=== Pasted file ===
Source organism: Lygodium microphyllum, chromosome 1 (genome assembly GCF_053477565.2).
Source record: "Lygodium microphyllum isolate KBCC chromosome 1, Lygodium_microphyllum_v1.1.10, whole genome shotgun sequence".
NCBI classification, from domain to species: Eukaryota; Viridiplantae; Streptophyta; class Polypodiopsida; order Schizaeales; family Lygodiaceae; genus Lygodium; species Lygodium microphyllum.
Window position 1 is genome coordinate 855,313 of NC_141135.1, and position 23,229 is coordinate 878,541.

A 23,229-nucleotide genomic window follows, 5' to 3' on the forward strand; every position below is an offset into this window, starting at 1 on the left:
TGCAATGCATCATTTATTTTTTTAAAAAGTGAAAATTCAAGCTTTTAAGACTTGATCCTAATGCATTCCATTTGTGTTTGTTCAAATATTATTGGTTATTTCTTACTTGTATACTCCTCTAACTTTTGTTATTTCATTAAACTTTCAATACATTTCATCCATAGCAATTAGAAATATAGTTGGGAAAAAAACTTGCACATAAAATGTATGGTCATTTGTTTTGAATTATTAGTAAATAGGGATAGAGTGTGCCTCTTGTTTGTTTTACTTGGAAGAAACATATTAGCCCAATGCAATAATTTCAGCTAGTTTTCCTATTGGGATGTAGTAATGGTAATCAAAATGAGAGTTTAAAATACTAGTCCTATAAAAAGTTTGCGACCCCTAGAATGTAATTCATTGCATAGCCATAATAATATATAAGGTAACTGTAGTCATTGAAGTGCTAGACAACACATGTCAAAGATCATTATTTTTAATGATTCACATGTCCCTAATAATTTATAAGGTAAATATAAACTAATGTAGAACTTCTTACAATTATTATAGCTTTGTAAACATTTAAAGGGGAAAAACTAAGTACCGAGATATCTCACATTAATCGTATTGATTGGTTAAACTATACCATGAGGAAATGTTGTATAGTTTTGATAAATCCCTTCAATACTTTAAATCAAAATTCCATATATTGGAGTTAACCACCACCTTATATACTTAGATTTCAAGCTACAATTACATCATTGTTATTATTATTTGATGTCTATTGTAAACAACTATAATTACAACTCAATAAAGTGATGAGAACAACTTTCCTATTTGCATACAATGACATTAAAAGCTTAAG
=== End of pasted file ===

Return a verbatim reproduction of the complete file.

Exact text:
Source organism: Lygodium microphyllum, chromosome 1 (genome assembly GCF_053477565.2).
Source record: "Lygodium microphyllum isolate KBCC chromosome 1, Lygodium_microphyllum_v1.1.10, whole genome shotgun sequence".
NCBI classification, from domain to species: Eukaryota; Viridiplantae; Streptophyta; class Polypodiopsida; order Schizaeales; family Lygodiaceae; genus Lygodium; species Lygodium microphyllum.
Window position 1 is genome coordinate 855,313 of NC_141135.1, and position 23,229 is coordinate 878,541.

A 23,229-nucleotide genomic window follows, 5' to 3' on the forward strand; every position below is an offset into this window, starting at 1 on the left:
TGCAATGCATCATTTATTTTTTTAAAAAGTGAAAATTCAAGCTTTTAAGACTTGATCCTAATGCATTCCATTTGTGTTTGTTCAAATATTATTGGTTATTTCTTACTTGTATACTCCTCTAACTTTTGTTATTTCATTAAACTTTCAATACATTTCATCCATAGCAATTAGAAATATAGTTGGGAAAAAAACTTGCACATAAAATGTATGGTCATTTGTTTTGAATTATTAGTAAATAGGGATAGAGTGTGCCTCTTGTTTGTTTTACTTGGAAGAAACATATTAGCCCAATGCAATAATTTCAGCTAGTTTTCCTATTGGGATGTAGTAATGGTAATCAAAATGAGAGTTTAAAATACTAGTCCTATAAAAAGTTTGCGACCCCTAGAATGTAATTCATTGCATAGCCATAATAATATATAAGGTAACTGTAGTCATTGAAGTGCTAGACAACACATGTCAAAGATCATTATTTTTAATGATTCACATGTCCCTAATAATTTATAAGGTAAATATAAACTAATGTAGAACTTCTTACAATTATTATAGCTTTGTAAACATTTAAAGGGGAAAAACTAAGTACCGAGATATCTCACATTAATCGTATTGATTGGTTAAACTATACCATGAGGAAATGTTGTATAGTTTTGATAAATCCCTTCAATACTTTAAATCAAAATTCCATATATTGGAGTTAACCACCACCTTATATACTTAGATTTCAAGCTACAATTACATCATTGTTATTATTATTTGATGTCTATTGTAAACAACTATAATTACAACTCAATAAAGTGATGAGAACAACTTTCCTATTTGCATACAATGACATTAAAAGCTTAAG